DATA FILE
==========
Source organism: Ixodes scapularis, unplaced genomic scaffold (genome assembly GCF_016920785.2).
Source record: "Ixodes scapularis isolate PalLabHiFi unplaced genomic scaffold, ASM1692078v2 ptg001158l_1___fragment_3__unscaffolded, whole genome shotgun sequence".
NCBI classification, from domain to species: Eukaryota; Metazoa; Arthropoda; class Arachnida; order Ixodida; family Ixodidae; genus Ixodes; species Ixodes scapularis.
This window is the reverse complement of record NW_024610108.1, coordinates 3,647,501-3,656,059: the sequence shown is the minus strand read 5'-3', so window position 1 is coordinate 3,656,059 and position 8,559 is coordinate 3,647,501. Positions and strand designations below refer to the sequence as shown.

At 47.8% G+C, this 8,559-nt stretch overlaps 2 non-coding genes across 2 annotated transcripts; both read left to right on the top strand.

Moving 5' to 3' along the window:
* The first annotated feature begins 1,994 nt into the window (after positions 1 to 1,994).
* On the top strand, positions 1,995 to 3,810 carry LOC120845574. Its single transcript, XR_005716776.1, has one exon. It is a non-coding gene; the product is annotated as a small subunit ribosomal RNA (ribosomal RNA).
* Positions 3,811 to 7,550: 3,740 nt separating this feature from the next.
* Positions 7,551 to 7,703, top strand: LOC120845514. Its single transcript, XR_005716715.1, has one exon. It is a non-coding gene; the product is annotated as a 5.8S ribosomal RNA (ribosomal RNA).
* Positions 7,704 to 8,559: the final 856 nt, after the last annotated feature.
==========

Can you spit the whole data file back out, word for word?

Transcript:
Source organism: Ixodes scapularis, unplaced genomic scaffold (genome assembly GCF_016920785.2).
Source record: "Ixodes scapularis isolate PalLabHiFi unplaced genomic scaffold, ASM1692078v2 ptg001158l_1___fragment_3__unscaffolded, whole genome shotgun sequence".
NCBI classification, from domain to species: Eukaryota; Metazoa; Arthropoda; class Arachnida; order Ixodida; family Ixodidae; genus Ixodes; species Ixodes scapularis.
This window is the reverse complement of record NW_024610108.1, coordinates 3,647,501-3,656,059: the sequence shown is the minus strand read 5'-3', so window position 1 is coordinate 3,656,059 and position 8,559 is coordinate 3,647,501. Positions and strand designations below refer to the sequence as shown.

At 47.8% G+C, this 8,559-nt stretch overlaps 2 non-coding genes across 2 annotated transcripts; both read left to right on the top strand.

Moving 5' to 3' along the window:
* The first annotated feature begins 1,994 nt into the window (after positions 1 to 1,994).
* On the top strand, positions 1,995 to 3,810 carry LOC120845574. Its single transcript, XR_005716776.1, has one exon. It is a non-coding gene; the product is annotated as a small subunit ribosomal RNA (ribosomal RNA).
* Positions 3,811 to 7,550: 3,740 nt separating this feature from the next.
* Positions 7,551 to 7,703, top strand: LOC120845514. Its single transcript, XR_005716715.1, has one exon. It is a non-coding gene; the product is annotated as a 5.8S ribosomal RNA (ribosomal RNA).
* Positions 7,704 to 8,559: the final 856 nt, after the last annotated feature.